|Home | About | Journals | Submit | Contact Us | Français|
Sages have observed that society often honors its living conformists and its dead innovators; “but we prefer to honor living innovators,” says Thomas Lengauer, professor of computational biology, director of the Max Planck Institute for Informatics (Saarbrücken, Germany), and chair of the awards committee of the International Society for Computational Biology (ISCB). The committee, composed of a group of current and past directors of ISCB along with previous award recipients, selects honorees for its two annual awards to innovative scientists. In 2007, the recipients are Temple F. Smith of Boston University (Boston, Massachusetts, United States) and Eran Segal of the Weizmann Institute of Science (Rehovot, Israel). Smith will receive the 2007 ISCB Accomplishment by a Senior Scientist Award, and Segal will receive the 2007 ISCB Overton Prize.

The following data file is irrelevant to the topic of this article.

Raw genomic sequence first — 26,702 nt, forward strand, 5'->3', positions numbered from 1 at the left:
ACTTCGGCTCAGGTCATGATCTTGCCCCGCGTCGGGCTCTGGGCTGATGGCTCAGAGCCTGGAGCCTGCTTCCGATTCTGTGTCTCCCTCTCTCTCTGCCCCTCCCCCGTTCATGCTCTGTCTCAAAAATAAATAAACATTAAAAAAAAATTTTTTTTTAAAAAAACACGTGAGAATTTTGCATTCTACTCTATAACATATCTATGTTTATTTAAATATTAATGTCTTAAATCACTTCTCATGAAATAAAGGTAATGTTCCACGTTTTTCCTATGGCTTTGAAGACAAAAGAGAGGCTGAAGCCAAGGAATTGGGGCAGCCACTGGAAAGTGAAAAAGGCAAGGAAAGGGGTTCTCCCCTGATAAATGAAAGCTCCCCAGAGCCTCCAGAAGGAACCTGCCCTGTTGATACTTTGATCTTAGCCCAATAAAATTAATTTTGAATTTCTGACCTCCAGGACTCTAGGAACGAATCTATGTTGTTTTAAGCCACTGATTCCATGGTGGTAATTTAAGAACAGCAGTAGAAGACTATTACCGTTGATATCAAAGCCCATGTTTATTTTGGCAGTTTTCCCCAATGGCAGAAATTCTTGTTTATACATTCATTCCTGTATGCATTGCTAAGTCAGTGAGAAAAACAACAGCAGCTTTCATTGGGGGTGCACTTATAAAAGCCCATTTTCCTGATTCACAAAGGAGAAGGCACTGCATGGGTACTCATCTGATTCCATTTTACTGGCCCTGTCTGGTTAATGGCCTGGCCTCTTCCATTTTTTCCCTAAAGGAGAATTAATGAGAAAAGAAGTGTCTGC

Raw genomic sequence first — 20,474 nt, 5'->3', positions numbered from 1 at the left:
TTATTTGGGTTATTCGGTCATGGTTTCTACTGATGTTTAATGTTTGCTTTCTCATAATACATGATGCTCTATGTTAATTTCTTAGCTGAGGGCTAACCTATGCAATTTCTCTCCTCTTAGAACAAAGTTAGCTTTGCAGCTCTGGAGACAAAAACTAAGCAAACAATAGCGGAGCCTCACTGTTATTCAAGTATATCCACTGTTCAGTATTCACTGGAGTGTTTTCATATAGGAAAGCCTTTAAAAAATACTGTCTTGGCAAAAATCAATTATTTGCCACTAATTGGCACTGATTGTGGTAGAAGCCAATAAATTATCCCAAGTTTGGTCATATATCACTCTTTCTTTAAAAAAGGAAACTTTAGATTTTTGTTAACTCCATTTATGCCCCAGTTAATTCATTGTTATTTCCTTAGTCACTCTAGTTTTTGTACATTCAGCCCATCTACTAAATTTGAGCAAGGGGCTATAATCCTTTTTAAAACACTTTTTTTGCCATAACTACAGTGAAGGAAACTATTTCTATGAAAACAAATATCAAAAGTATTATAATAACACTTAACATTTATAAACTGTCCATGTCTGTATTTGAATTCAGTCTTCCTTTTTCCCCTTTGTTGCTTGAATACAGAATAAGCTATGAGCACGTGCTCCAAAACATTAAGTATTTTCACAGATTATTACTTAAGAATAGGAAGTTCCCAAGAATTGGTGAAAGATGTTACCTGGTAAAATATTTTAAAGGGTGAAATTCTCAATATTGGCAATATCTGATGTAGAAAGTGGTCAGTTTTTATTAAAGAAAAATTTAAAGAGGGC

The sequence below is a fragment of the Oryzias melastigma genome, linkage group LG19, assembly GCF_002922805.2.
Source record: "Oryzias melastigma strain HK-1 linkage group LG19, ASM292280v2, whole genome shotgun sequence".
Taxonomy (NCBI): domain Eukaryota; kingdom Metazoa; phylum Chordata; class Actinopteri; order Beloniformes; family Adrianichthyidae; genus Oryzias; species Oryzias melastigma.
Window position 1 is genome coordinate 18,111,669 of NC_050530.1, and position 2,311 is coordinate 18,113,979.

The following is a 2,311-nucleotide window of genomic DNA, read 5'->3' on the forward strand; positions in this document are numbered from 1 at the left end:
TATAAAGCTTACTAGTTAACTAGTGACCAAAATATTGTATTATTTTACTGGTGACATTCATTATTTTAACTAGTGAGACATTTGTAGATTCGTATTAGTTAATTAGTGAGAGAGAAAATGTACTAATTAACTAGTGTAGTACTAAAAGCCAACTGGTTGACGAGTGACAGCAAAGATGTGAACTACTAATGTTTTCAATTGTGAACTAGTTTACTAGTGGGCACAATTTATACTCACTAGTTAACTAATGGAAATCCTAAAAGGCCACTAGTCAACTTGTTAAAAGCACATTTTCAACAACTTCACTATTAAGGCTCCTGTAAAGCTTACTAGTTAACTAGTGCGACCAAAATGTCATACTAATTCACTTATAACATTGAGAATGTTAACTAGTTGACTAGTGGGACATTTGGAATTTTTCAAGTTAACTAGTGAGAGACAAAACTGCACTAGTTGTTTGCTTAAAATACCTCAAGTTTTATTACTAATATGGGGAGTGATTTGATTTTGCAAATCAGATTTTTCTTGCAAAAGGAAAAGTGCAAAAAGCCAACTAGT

The awards will be presented in Vienna, Austria, at the ISCB's Fifteenth Annual International Conference on Intelligent Systems for Molecular Biology (ISMB), to be held in conjunction with the Sixth European Conference on Computational Biology (ECCB), July 21–25, 2007.
The BioMolecular Engineering Research Center (BMERC) at Boston University, directed by Professor Temple F. Smith (see Image 1), has two major research objectives. The first is to develop statistical and other computational approaches to the detection of syntactic and semantic patterns in DNA, RNA, and protein sequences. The second is to use the approaches thus developed to identify structure, function, and regulation in DNA, RNA, and proteins.
The pursuit of these objectives, Smith notes, “has led to the formulation and testing of major hypotheses in the areas of molecular evolution, gene regulation, developmental genetics, and protein structure–function relationships.” The success of Smith's research program has been attested to in many ways, not least by his receipt of the ISCB's Accomplishment by a Senior Scientist Award for 2007.